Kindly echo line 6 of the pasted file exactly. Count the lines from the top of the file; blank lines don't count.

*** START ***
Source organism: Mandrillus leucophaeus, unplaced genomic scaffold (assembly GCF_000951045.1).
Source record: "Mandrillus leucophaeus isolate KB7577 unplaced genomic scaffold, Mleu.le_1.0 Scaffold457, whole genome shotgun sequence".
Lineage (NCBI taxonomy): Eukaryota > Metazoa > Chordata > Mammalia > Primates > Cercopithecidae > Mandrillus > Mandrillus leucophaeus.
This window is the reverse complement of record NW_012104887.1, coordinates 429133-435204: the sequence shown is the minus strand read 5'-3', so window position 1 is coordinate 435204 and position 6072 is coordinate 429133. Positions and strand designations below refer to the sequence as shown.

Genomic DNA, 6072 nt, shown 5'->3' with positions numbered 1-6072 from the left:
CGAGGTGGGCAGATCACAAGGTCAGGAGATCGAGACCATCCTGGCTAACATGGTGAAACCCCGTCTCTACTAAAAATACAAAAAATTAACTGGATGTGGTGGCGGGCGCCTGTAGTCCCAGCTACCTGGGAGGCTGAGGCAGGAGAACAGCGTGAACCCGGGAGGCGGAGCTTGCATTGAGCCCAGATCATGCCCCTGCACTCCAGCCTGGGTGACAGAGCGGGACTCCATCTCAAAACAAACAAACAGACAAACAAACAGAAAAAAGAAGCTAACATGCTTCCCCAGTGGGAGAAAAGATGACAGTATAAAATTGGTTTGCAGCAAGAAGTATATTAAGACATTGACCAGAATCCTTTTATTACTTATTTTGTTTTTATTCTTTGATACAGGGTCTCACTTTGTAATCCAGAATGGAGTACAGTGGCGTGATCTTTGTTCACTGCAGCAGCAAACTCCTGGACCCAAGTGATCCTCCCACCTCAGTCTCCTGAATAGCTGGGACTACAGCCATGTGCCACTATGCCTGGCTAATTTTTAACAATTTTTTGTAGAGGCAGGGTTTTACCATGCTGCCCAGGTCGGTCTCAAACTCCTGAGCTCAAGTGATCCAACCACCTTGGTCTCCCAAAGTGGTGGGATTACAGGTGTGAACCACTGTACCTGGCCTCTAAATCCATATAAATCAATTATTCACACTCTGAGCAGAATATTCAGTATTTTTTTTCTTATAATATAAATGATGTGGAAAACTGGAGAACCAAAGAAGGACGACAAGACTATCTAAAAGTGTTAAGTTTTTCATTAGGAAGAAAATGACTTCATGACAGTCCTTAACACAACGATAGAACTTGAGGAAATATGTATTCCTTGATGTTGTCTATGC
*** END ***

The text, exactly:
CGAGGTGGGCAGATCACAAGGTCAGGAGATCGAGACCATCCTGGCTAACATGGTGAAACCCCGTCTCTACTAAAAATACAAAAAATTAACTGGATGTGGTGGCGGGCGCCTGTAGTCCCAGCTACCTGGGAGGCTGAGGCAGGAGAACAGCGTGAACCCGGGAGGCGGAGCTTGCATTGAGCCCAGATCATGCCCCTGCACTCCAGCCTGGGTGACAGAGCGGGACTCCATCTCAAAACAAACAAACAGACAAACAAACAGAAAAAAGAAGCTAACATGCTTCCCCAGTGGGAGAAAAGATGACAGTATAAAATTGGTTTGCAGCAAGAAGTATATTAAGACATTGACCAGAATCCTTTTATTACTTATTTTGTTTTTATTCTTTGATACAGGGTCTCACTTTGTAATCCAGAATGGAGTACAGTGGCGTGATCTTTGTTCACTGCAGCAGCAAACTCCTGGACCCAAGTGATCCTCCCACCTCAGTCTCCTGAATAGCTGGGACTACAGCCATGTGCCACTATGCCTGGCTAATTTTTAACAATTTTTTGTAGAGGCAGGGTTTTACCATGCTGCCCAGGTCGGTCTCAAACTCCTGAGCTCAAGTGATCCAACCACCTTGGTCTCCCAAAGTGGTGGGATTACAGGTGTGAACCACTGTACCTGGCCTCTAAATCCATATAAATCAATTATTCACACTCTGAGCAGAATATTCAGTATTTTTTTTCTTATAATATAAATGATGTGGAAAACTGGAGAACCAAAGAAGGACGACAAGACTATCTAAAAGTGTTAAGTTTTTCATTAGGAAGAAAATGACTTCATGACAGTCCTTAACACAACGATAGAACTTGAGGAAATATGTATTCCTTGATGTTGTCTATGC